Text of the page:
The first official week of classes has now come and gone. I’m currently enrolled in Discrete Mathematics for Computer Science and Intensive Introduction to Computer Science. The math class got off to a running start with propositional, predicate, and quantificational logic as well as proofs, number theory and modular arithmetic. CS so far is just scratching (pun intended, you’ll see…) the surface, as its positioned for an audience potentially less familiar with programming than I currently am (and far wider than the math class). The first assignment was to create something in Scratch. I haven’t completed it yet, but when I do I’ll probably link to it here.

Math as a programmer, programming as a… mather

Discrete math is already causing me to think a little differently about programming - and I can say very confidently that having years of software development experience is positively informing my approach to learning math “this time around” (I’ve dipped back into math a few times in my life).

Mathematics topics as simple as functions, arguments, variables and return values have a new framing for me now that I’ve used these concepts, practically, all day every day for years at work. Likewise, entrenching the rules of predicate logic and equivalences in my brain is giving me a slightly deeper and more fluent insight into conditionals in programming. Not that I’m necessarily doing anything different or would say I’ve learned anything new about control flow in programming - more that I’m seeing the regularly-used, higher-level abstractions as direct reflections of fundamental logical structures. There are whispers of bytecode evaporating off the screen now that I’m spending some of my waking hours thinking academically about manipulating atomic trues and falses (or 1s and 0s. no difference).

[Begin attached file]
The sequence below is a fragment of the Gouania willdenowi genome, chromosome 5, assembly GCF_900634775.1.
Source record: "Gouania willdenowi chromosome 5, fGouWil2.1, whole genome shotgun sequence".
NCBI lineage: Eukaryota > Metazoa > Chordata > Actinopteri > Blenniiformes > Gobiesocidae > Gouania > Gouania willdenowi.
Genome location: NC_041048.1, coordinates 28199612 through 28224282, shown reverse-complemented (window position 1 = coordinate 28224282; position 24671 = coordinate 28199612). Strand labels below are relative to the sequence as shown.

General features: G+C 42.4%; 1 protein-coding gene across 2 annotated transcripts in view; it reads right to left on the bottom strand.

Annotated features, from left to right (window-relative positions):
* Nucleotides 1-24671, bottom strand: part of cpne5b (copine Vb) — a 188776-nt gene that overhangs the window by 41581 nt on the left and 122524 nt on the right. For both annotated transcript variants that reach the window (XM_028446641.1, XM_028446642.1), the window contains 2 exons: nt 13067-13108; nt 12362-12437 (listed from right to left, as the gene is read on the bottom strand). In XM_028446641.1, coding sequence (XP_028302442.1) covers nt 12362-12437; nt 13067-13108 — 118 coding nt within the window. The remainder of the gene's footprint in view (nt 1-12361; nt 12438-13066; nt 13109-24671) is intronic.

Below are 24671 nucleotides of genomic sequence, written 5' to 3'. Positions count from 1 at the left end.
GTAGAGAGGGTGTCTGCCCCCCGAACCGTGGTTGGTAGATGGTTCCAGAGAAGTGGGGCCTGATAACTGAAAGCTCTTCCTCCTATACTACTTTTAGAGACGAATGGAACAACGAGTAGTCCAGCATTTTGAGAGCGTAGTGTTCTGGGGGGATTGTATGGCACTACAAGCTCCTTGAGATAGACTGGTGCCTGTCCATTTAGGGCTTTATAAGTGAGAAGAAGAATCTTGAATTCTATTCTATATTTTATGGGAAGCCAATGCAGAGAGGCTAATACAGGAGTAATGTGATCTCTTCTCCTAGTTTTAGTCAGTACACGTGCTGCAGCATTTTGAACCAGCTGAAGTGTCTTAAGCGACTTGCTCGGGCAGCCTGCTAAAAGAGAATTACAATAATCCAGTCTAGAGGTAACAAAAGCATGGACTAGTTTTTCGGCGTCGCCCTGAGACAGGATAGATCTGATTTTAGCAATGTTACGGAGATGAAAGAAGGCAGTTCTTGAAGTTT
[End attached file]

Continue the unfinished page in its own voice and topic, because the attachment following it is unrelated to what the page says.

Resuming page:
iPads, stylii!

On the logistical side, I’m finding it very effective and natural to read textbooks on an (newly-acquired!) iPad while taking reading notes on a physical notebook (or sometimes handwritten notes in an iPad app overlayed next to the text). For assignments, I’m using a powered, bluetooth stylus to do handwritten scratch-work on an infinite digital notebook iPad app. When it’s time to submit the work, I typeset in LaTeX, taking the opportunity to re-check my work and format it nicely.

I didn’t expect to find it so frictionless to do schooly-sorta-things on an iPad. The powered stylus makes a huge difference to handwriting legibility. And having infinite pages/space, clean, simple erasing, and access to many colors makes working out problems easy, flexible, intellectually-freeing and stimulating. It also removes a stress layer I didn’t know I had until it’d been negated: wasting paper. I realize now that I used to try to fit more, tinier writing on less pages so as to conserve paper and avoid having key points split across page-breaks.

I’ll stop myself there before I get any further bogged-down on logistics and the infinitely-entertaining musing-about-systems-around-my-points-of-focus, rather than focusing on the points of focus themselves.


I’m looking forward to getting into C programming as well as graphs and meatier proofs in discrete math. I’m particularly satisfied any time we’re able to derive something descriptive and interesting from foundational first-principles.
Any reader of this blog won’t be surprised by that fact about me…

See you here next time!